I believe there was some kind of tutoring/homeschooling arrangement involved.

On truancy officers: Our neighbor’s son was having severe anxiety issues and refusing to go to school for a time, so I can verify that, at least around here, they really do send the truancy officer out looking for you – even if there’s a known issue. I heard that the officer was very nice, but I always wondered whether sending an LEO to the house, even a very nice one, would do a lot to reduce anxiety.

Policies that intentionally target the poor provide safe harbor for racists to exercise their bigotry in any community where poverty is unequally distributed along racial divides. This is not only evident in the US school system, but also in places like Ferguson, MO. The policies are not inherently racist; they are classist - but due to the realities of wealth and income distribution, they primarily victimize people of color, even when enforcement is done by “black” officers. It creates a happy hunting ground for racists, since their perfectly legal actions aren’t significantly different in outcome from the actions of non-racist enforcement.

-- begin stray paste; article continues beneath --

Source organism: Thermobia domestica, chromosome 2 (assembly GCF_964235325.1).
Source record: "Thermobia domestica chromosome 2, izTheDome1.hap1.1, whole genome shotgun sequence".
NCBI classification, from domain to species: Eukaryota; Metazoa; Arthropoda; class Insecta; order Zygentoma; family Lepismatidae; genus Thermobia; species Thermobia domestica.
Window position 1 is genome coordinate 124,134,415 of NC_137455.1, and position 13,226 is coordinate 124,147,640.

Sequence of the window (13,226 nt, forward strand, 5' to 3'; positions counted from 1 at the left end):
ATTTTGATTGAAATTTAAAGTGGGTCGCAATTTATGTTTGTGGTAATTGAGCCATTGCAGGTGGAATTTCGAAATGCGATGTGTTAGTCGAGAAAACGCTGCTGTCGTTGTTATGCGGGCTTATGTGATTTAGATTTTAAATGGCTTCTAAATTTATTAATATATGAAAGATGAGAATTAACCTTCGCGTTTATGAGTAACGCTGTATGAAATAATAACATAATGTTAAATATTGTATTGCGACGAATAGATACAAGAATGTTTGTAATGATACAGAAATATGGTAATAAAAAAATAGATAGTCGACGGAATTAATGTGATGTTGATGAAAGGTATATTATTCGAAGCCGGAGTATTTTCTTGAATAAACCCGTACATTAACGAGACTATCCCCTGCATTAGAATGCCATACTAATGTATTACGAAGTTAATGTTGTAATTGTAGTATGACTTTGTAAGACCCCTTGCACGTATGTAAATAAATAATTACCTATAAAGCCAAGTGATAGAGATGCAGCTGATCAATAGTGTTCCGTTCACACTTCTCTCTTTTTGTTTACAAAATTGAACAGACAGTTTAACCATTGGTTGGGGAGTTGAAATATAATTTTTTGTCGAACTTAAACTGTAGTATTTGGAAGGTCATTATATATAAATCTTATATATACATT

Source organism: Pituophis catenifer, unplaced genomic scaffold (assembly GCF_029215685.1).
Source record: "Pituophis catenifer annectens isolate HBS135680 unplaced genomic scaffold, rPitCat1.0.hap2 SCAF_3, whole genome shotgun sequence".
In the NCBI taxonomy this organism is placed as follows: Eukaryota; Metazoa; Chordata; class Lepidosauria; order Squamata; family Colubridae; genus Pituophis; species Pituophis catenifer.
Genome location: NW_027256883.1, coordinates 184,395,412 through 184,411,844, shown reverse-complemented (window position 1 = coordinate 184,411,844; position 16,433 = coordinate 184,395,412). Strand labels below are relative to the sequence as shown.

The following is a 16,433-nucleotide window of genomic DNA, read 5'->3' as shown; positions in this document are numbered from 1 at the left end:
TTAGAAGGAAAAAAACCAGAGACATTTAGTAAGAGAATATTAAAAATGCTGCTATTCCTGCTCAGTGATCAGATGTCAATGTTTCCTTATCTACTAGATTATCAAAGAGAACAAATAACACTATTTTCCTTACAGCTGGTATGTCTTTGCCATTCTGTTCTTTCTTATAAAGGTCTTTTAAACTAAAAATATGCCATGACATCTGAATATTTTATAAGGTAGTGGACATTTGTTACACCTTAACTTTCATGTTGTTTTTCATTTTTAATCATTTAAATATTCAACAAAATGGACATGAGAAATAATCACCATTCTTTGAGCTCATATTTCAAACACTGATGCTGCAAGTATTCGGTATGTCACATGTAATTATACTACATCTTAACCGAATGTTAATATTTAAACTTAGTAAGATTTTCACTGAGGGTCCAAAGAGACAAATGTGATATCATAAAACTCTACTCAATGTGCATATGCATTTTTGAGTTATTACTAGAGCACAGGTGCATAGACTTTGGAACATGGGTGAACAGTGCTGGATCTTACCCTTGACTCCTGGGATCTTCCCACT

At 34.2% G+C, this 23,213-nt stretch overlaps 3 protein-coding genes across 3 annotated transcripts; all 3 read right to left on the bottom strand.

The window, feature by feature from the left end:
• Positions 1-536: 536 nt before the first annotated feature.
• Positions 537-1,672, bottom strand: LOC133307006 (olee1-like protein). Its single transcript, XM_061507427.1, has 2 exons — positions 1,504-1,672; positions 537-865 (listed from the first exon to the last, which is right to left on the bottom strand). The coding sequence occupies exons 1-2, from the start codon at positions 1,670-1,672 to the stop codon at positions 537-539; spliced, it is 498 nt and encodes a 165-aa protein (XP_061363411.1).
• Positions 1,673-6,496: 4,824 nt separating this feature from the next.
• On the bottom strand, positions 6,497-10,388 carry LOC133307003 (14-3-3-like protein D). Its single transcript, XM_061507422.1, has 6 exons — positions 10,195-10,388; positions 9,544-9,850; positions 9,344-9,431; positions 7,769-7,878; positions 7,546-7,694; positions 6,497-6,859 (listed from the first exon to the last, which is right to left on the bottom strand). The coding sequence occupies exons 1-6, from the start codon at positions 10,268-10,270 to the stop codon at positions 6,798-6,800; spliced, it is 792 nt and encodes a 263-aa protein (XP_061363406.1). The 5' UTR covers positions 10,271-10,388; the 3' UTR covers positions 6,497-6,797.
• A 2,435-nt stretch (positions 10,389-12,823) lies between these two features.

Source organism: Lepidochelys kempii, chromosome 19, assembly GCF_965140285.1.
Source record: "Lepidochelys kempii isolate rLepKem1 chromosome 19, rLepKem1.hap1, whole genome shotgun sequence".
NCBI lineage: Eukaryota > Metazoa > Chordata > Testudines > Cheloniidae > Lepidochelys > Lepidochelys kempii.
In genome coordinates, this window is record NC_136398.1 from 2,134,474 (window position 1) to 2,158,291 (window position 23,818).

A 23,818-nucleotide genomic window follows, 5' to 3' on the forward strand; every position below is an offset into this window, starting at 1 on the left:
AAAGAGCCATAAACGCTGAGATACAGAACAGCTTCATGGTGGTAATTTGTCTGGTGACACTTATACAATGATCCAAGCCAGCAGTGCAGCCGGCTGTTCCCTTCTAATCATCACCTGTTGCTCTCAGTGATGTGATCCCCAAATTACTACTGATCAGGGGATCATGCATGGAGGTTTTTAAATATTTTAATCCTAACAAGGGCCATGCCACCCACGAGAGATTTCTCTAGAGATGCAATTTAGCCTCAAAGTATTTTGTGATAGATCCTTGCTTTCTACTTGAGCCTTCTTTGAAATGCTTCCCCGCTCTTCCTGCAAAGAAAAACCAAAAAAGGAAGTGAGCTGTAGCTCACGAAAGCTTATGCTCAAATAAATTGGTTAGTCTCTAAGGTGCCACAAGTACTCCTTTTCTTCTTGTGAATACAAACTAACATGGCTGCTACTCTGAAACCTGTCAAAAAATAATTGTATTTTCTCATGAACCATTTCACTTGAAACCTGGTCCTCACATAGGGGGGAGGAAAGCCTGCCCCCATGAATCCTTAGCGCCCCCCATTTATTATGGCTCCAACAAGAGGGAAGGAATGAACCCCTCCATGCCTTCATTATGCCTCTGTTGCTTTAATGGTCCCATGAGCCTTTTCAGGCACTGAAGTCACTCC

Depending, of course, on how one chooses to define “wealth”.

Just a quick correction: this actually occurred in Bedford, VA, not in Roanoke, VA as the brackets indicate. I actually grew up in Bedford County and now live in Roanoke. They are close but Bedford is much more rural and about 30 minutes from Roanoke. My little brother went through the Bedford Co. school system and I have nothing but awful things to say about it.

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My oldest boy just started kindergarten this year. We have Krampus at Christmas (my partner is from Austria), and a kid on the bus, when learning this, spent the next couple of months trying to convert my kid to fundamentalist Christianity, telling him he was going to hell and such. Last week my kid came home with a note to us about his bad behavior at school. He’d written “willie” and “poop” in his journal. And every day I hear about how much TV they watch, and about how he gets to use the teacher’s computer to play a game when he’s finished his work. They’re warehousing my kid. But we can’t afford private school or home schooling, because we need to incomes to get by. We’re trying to get my partner teaching at one of the magnets in the next county so that our kids can attend those schools. Oh, and no surprise: we live in Alabama.